Frankly, I'm a bit more concerned about Cleo Anthony as Greer Childs, who is described by Nola's character in the series as a "light-skinned, green-eyed, blond-haired, pretty boy." He comes across at the very least as androgynous if not downright effeminate. Perhaps there is something that Spike Lee is going for that will be revealed in later episodes, but right now the performance doesn't seem to fit his character. Compare this to the dark-skinned actor John Canada Terrell, who originated the role in the film. Terrell projected all of the narcissism and perfectionist qualities of Greer, while still being solidly masculine.

Jamie Overstreet who is presented as the most sensible (and boring) character, is predictably played by a darker-skinned actor in the series. In this case Lyriq Bent. The film featured the lighter-skinned Tommy Redmond Hicks in the role (he had previously appeared in Spike's NYU thesis film, "Joe's Bed-Stuy Barbershop: We Cut Heads").

The only surprise in the casting (albeit a small one) was the casting of a Latino actor to play Mars Blackmon (the role that Spike originated in the film). It appears in this case that Spike was truly going for the best person for the role. However, it is quite possible that Spike simply wanted to add some diversity into the casting. He's also cast a white actress Elise Hudson as Rachel, one of Nola's friends. It remains to be seen if she will play a significant role in the series (she didn't in the pilot). Will Cooper had a nice little bit as a waiter, so it looks like Spike Lee is definitely making an attempt at having a diverse cast -- which is a good thing. Compare this to the first season of Joe Swanberg's Netflix series, "Easy." Despite being an anthology series set in racially diverse Chicago, Swanberg's series virtually ignores the existence of black men. Spike Lee on the other hand has made attempts to diversify his cast, despite the show being based on existing characters that presumably will appear in each episode.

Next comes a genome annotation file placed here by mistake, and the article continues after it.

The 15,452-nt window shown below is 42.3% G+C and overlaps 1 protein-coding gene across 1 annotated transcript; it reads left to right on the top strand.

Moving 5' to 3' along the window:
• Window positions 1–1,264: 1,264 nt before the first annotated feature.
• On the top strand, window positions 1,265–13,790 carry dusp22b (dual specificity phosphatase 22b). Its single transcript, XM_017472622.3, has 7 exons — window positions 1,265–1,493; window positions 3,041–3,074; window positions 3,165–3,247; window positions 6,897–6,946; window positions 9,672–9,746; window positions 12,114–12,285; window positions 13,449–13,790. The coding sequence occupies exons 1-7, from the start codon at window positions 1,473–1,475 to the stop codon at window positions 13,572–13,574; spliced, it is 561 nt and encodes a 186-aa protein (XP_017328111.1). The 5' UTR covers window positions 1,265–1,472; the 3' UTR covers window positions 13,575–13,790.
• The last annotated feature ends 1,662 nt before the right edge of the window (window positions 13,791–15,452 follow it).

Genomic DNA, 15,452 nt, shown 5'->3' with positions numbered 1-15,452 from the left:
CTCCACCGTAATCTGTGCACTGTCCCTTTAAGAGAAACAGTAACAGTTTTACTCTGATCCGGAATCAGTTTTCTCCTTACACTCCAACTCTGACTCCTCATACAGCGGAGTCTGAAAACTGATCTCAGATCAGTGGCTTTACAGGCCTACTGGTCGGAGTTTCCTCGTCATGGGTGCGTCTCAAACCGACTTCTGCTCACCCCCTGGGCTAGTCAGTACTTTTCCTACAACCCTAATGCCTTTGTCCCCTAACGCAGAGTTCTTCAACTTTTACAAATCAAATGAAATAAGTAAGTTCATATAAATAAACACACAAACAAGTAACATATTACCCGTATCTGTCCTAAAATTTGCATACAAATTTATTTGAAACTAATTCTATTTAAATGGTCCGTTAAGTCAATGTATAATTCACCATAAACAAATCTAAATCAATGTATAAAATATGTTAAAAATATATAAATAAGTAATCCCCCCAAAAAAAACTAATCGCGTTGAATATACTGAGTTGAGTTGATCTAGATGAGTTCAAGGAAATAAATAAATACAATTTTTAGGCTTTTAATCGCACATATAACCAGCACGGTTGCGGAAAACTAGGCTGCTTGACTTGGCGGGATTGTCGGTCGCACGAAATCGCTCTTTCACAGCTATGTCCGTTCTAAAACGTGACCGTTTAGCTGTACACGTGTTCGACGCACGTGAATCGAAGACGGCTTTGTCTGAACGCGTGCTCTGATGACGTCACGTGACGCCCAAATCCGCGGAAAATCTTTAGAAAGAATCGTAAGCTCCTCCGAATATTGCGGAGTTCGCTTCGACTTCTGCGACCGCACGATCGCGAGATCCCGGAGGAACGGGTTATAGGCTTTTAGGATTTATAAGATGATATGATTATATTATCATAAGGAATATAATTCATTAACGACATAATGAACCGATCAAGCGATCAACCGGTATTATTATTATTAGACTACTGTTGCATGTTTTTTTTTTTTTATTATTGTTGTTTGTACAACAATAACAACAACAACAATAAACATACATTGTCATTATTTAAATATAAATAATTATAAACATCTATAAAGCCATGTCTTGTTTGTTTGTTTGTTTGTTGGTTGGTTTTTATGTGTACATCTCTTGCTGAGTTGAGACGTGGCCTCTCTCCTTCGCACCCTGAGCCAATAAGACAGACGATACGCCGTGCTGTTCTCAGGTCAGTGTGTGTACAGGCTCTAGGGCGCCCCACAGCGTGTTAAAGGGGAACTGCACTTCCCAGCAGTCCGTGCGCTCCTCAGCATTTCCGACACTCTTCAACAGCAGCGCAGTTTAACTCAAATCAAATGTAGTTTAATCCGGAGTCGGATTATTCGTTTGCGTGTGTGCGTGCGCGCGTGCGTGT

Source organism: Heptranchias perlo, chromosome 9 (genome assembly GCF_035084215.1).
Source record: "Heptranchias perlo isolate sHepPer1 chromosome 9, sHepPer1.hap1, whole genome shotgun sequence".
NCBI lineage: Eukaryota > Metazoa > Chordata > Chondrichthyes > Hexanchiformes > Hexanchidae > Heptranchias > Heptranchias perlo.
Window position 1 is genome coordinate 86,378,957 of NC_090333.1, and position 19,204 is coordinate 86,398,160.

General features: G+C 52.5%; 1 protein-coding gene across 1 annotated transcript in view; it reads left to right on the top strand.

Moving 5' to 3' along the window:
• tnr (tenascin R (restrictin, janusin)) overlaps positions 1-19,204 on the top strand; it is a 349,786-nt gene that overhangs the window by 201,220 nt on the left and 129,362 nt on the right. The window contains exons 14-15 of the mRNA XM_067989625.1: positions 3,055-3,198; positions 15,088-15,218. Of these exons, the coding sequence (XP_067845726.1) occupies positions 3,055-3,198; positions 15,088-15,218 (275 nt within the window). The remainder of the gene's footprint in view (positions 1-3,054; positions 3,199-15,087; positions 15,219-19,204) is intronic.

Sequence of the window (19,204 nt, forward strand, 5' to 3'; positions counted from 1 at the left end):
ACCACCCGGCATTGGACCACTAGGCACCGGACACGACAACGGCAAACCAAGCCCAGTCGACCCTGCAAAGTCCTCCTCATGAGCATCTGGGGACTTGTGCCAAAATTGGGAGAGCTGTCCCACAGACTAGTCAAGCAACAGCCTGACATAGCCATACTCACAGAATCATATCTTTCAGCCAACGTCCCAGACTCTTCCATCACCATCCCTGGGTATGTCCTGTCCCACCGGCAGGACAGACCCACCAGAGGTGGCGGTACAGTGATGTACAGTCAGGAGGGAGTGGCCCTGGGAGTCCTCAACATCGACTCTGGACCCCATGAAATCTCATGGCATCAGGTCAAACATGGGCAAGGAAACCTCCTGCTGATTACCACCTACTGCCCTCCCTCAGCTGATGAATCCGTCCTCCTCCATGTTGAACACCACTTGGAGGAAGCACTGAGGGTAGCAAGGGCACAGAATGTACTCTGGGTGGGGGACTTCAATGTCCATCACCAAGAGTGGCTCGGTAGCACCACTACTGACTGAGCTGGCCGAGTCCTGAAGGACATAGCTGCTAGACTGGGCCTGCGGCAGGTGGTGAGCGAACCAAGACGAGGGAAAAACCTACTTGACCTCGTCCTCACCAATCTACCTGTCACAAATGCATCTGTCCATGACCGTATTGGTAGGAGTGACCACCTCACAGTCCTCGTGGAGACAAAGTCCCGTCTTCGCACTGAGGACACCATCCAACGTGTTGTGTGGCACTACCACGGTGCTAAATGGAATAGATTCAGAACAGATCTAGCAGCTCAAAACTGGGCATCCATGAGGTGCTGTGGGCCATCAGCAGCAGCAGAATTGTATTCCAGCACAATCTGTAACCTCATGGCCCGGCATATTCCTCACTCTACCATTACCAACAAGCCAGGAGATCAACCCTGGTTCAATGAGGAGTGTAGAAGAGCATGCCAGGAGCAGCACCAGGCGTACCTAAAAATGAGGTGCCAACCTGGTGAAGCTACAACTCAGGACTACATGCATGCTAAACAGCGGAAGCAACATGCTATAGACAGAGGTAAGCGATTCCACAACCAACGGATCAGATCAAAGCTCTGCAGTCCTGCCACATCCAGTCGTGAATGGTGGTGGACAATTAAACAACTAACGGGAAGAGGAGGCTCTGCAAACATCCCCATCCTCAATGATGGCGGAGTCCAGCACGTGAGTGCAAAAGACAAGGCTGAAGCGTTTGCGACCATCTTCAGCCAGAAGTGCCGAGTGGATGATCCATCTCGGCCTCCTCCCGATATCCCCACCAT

Despite some contemporary cultural references and expressions, the TV version of "She's Gotta Have It" still feels largely like it is set in the 1980s. Spike has always been a provocateur who was unafraid to present the issues of the day in a compelling manner, but for the series to justify its existence, it needs to be more than a re-hash of the original film. The potential is clearly there for a provocative comedy series on modern sexuality and race relations. In the pilot, there are hints to how things have changed in America (and Brooklyn specifically) in the last 30 years (e.g., gentrification). Hopefully, the series will live up to its potential and remind us why we were drawn to Spike Lee's work in the first place.